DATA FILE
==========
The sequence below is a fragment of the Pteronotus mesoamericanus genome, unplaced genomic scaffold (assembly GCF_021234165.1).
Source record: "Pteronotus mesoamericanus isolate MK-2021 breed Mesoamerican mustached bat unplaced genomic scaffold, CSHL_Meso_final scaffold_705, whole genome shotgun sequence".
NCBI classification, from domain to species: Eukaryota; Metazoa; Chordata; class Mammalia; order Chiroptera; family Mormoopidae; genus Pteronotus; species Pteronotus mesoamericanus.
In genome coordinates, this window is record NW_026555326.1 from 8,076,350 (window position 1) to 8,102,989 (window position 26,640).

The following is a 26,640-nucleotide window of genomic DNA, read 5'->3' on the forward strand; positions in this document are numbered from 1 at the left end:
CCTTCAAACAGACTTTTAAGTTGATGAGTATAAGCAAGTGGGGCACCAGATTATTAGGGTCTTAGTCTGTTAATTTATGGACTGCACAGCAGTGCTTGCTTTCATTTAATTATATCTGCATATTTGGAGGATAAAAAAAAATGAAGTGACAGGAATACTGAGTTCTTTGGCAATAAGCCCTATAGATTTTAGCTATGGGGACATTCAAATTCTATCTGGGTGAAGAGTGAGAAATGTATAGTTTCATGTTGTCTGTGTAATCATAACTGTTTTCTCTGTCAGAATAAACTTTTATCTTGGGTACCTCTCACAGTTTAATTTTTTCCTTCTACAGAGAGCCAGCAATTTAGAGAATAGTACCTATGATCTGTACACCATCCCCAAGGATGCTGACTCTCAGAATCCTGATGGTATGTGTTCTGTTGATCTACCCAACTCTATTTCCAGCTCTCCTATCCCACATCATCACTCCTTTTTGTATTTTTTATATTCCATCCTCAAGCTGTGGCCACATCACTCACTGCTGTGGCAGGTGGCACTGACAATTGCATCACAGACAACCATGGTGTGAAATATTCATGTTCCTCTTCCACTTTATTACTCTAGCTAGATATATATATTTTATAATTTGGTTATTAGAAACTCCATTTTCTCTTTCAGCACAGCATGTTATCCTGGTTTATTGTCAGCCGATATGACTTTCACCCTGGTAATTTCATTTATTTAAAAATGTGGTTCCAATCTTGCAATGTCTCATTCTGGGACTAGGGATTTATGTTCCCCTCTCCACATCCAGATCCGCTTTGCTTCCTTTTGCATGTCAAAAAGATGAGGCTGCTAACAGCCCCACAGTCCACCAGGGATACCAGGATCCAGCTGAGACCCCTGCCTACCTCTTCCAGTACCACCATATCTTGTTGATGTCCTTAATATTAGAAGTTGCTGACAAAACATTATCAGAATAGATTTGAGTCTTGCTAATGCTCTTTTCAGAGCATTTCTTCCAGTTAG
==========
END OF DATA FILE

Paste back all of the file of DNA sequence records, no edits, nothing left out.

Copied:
The sequence below is a fragment of the Pteronotus mesoamericanus genome, unplaced genomic scaffold (assembly GCF_021234165.1).
Source record: "Pteronotus mesoamericanus isolate MK-2021 breed Mesoamerican mustached bat unplaced genomic scaffold, CSHL_Meso_final scaffold_705, whole genome shotgun sequence".
NCBI classification, from domain to species: Eukaryota; Metazoa; Chordata; class Mammalia; order Chiroptera; family Mormoopidae; genus Pteronotus; species Pteronotus mesoamericanus.
In genome coordinates, this window is record NW_026555326.1 from 8,076,350 (window position 1) to 8,102,989 (window position 26,640).

The following is a 26,640-nucleotide window of genomic DNA, read 5'->3' on the forward strand; positions in this document are numbered from 1 at the left end:
CCTTCAAACAGACTTTTAAGTTGATGAGTATAAGCAAGTGGGGCACCAGATTATTAGGGTCTTAGTCTGTTAATTTATGGACTGCACAGCAGTGCTTGCTTTCATTTAATTATATCTGCATATTTGGAGGATAAAAAAAAATGAAGTGACAGGAATACTGAGTTCTTTGGCAATAAGCCCTATAGATTTTAGCTATGGGGACATTCAAATTCTATCTGGGTGAAGAGTGAGAAATGTATAGTTTCATGTTGTCTGTGTAATCATAACTGTTTTCTCTGTCAGAATAAACTTTTATCTTGGGTACCTCTCACAGTTTAATTTTTTCCTTCTACAGAGAGCCAGCAATTTAGAGAATAGTACCTATGATCTGTACACCATCCCCAAGGATGCTGACTCTCAGAATCCTGATGGTATGTGTTCTGTTGATCTACCCAACTCTATTTCCAGCTCTCCTATCCCACATCATCACTCCTTTTTGTATTTTTTATATTCCATCCTCAAGCTGTGGCCACATCACTCACTGCTGTGGCAGGTGGCACTGACAATTGCATCACAGACAACCATGGTGTGAAATATTCATGTTCCTCTTCCACTTTATTACTCTAGCTAGATATATATATTTTATAATTTGGTTATTAGAAACTCCATTTTCTCTTTCAGCACAGCATGTTATCCTGGTTTATTGTCAGCCGATATGACTTTCACCCTGGTAATTTCATTTATTTAAAAATGTGGTTCCAATCTTGCAATGTCTCATTCTGGGACTAGGGATTTATGTTCCCCTCTCCACATCCAGATCCGCTTTGCTTCCTTTTGCATGTCAAAAAGATGAGGCTGCTAACAGCCCCACAGTCCACCAGGGATACCAGGATCCAGCTGAGACCCCTGCCTACCTCTTCCAGTACCACCATATCTTGTTGATGTCCTTAATATTAGAAGTTGCTGACAAAACATTATCAGAATAGATTTGAGTCTTGCTAATGCTCTTTTCAGAGCATTTCTTCCAGTTAG